Any new infrastructure bill is likely to build from last summer’s Moving Forward Act, a $1.5 trillion bill introduced in the House of Representatives that includes a variety of new spending for surface transportation, rural broadband, aviation, and climate-related initiatives. Additional federal infrastructure spending could increase new money issuance. New infrastructure grant aid could also help issuers redirect scarce resources toward stressed budgets.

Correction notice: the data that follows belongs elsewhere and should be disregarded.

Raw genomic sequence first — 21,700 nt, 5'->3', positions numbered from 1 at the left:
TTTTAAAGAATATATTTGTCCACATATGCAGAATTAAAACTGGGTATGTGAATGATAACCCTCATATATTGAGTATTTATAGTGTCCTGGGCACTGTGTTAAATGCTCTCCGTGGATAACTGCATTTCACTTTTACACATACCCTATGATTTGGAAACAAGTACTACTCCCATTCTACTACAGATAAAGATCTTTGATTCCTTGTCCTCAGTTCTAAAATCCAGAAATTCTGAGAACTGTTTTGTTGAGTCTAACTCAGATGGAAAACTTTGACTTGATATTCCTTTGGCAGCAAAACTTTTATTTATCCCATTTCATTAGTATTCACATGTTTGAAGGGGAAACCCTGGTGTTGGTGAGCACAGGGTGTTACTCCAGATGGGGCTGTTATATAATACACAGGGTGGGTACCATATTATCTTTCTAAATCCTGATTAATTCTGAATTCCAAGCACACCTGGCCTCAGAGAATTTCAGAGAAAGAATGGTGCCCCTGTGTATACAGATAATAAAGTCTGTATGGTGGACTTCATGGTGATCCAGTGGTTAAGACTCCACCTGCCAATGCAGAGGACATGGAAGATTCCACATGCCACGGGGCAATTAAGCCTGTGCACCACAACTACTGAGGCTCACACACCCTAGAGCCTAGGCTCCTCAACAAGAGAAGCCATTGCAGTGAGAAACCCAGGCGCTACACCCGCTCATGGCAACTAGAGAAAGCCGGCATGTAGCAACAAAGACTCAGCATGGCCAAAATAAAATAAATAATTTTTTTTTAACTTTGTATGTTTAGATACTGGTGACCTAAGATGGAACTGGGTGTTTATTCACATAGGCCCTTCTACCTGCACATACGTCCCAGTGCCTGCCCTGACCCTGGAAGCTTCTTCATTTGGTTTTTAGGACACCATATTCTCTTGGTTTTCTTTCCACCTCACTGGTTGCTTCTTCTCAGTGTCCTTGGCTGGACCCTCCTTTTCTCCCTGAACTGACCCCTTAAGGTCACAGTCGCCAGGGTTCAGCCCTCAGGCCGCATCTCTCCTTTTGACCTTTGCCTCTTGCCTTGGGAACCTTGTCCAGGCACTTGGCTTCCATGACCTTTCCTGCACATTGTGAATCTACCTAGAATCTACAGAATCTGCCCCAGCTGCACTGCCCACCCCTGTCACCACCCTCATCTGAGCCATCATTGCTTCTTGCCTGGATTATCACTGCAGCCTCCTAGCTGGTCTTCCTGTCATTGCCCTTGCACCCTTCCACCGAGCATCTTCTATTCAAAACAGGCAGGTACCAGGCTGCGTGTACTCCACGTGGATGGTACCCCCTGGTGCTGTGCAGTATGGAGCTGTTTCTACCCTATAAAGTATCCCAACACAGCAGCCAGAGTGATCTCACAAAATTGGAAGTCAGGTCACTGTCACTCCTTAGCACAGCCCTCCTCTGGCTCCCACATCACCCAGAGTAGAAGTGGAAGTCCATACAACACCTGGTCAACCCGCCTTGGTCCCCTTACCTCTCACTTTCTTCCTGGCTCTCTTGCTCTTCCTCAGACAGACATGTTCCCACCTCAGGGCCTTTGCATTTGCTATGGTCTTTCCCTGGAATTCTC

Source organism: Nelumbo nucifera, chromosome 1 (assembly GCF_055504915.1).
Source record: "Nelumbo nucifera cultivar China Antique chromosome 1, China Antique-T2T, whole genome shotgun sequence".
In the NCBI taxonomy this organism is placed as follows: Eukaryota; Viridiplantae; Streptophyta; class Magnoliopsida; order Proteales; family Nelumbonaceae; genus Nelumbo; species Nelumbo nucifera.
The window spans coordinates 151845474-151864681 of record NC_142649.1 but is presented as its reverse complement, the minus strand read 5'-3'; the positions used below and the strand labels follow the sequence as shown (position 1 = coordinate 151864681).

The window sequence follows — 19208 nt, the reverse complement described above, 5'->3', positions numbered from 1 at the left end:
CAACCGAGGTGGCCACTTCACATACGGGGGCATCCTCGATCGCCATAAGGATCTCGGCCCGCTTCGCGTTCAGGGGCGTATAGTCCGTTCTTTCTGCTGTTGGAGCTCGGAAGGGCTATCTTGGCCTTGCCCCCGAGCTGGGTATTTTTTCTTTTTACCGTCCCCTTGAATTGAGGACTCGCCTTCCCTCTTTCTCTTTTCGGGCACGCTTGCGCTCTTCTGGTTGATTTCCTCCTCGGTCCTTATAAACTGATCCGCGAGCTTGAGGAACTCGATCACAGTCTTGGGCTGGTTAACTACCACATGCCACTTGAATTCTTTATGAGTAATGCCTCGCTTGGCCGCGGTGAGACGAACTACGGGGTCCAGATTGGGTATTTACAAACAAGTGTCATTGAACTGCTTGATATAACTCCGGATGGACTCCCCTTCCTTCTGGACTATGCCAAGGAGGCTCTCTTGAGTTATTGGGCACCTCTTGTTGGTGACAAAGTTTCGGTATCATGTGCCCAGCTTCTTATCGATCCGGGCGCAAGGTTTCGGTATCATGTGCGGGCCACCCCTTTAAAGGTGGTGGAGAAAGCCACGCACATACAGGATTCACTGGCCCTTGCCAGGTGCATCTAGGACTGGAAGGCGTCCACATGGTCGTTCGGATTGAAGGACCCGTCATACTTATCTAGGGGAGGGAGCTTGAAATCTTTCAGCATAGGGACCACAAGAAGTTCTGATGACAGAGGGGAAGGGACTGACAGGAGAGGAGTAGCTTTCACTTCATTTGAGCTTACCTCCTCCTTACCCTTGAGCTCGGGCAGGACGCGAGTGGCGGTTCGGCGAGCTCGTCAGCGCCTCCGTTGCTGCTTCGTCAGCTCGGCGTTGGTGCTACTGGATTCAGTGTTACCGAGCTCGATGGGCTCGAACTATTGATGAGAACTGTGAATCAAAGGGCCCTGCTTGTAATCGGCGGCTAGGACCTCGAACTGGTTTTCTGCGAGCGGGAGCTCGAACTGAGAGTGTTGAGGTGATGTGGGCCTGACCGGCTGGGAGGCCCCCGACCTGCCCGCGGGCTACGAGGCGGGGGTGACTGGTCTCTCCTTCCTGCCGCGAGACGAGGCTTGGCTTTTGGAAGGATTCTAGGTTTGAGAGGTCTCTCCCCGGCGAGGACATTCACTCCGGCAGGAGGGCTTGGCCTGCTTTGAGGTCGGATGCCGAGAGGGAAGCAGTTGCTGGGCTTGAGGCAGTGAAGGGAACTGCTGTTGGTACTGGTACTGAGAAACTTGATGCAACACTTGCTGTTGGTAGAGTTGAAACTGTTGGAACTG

An infrastructure deal would likely include a reconstituted Build America Bonds (BABs) program. BABs are a type of taxable municipal bonds promulgated under the American Recovery and Reinvestment Act of 2009. They were well received by market participants in 2009 and 2010 before authorization for the program expired. Taxable municipal bonds reached over 35 percent of market issuance in 20109, largely attributable to BABs. Under BABs, the federal government subsidizes infrastructure costs by rebating a portion of an issuer’s borrowing costs to the issuer, rather than via excluding an investor’s interest payments from federal income tax. House Ways & Means Chairman Richard Neal is a strong supporter of BABs and other “direct-pay” taxable bond programs. Last year, direct-pay bonds were reintroduced in the Moving Forward Act as “Qualified Infrastructure Bonds.” A companion bill in the Senate was also introduced.10 Last January, Neal pushed for an infrastructure package, saying: “I want something really big, and I think Build America Bonds ought to be a place to start.”11